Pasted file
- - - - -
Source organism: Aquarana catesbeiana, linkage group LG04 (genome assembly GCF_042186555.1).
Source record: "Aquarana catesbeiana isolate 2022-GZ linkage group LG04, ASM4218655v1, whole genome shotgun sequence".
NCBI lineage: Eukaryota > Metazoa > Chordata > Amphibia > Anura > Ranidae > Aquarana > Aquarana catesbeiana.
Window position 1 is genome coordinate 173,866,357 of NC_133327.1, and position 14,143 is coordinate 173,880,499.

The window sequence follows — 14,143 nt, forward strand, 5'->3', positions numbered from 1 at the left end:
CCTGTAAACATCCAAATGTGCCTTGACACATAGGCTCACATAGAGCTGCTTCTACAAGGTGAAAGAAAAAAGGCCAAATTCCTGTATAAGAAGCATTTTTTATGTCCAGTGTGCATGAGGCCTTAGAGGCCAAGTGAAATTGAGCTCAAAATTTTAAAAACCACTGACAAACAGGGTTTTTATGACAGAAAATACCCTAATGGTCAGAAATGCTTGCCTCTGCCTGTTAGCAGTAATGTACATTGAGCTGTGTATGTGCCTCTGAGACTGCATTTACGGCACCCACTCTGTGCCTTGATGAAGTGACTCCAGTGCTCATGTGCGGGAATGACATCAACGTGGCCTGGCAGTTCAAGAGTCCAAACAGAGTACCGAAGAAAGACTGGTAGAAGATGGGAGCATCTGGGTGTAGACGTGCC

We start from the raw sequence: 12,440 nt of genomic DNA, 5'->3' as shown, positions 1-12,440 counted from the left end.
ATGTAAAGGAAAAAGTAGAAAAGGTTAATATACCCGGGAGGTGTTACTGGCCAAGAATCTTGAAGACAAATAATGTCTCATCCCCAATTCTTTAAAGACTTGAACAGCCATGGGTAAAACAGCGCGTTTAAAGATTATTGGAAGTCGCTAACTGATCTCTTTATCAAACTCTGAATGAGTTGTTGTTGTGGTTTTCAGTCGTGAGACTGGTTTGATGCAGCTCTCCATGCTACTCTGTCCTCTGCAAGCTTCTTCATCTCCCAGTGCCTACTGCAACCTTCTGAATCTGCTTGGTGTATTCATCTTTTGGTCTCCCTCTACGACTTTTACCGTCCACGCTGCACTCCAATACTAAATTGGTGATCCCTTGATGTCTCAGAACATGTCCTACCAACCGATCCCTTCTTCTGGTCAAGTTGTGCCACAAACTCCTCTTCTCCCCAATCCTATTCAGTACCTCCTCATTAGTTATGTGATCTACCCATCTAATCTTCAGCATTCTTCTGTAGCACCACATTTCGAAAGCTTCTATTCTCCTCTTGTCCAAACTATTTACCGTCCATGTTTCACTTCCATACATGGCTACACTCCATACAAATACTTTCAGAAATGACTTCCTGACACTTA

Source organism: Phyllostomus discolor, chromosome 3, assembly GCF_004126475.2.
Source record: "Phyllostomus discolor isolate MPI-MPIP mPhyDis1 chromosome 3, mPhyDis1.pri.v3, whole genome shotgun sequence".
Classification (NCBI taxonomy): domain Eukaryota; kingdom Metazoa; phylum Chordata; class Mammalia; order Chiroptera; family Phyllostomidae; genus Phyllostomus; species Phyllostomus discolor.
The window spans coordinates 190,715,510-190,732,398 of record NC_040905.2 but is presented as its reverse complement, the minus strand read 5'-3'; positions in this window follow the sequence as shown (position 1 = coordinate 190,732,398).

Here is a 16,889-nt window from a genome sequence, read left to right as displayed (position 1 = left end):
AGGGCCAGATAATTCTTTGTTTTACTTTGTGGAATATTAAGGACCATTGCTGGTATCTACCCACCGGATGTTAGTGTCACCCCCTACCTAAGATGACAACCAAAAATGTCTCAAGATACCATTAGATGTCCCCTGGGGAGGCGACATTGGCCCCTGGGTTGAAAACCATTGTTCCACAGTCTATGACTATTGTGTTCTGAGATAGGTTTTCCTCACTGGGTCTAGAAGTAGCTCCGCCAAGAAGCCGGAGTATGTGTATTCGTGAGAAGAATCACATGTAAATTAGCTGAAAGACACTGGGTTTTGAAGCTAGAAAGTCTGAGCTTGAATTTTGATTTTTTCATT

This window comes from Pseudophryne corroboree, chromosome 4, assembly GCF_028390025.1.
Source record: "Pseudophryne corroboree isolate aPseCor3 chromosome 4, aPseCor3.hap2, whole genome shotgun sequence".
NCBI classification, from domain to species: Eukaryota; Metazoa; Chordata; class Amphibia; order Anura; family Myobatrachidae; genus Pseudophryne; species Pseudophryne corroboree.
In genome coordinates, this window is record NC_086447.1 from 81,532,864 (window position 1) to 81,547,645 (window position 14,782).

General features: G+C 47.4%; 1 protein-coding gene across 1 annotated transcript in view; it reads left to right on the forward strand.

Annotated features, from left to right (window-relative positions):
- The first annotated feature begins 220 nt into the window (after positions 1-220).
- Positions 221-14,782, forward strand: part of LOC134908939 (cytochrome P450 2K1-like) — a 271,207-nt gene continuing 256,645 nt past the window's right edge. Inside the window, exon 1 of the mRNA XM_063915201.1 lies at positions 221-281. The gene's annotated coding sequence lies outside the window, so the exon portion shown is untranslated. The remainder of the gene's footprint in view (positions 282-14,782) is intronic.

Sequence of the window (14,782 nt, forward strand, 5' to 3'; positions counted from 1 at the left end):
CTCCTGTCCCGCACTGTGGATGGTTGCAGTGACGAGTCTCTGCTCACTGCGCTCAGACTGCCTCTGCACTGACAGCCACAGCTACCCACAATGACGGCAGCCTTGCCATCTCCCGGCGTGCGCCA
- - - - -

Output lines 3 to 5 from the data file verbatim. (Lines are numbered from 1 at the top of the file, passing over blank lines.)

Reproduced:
NCBI lineage: Eukaryota > Metazoa > Chordata > Amphibia > Anura > Ranidae > Aquarana > Aquarana catesbeiana.
Window position 1 is genome coordinate 173,866,357 of NC_133327.1, and position 14,143 is coordinate 173,880,499.

The window sequence follows — 14,143 nt, forward strand, 5'->3', positions numbered from 1 at the left end: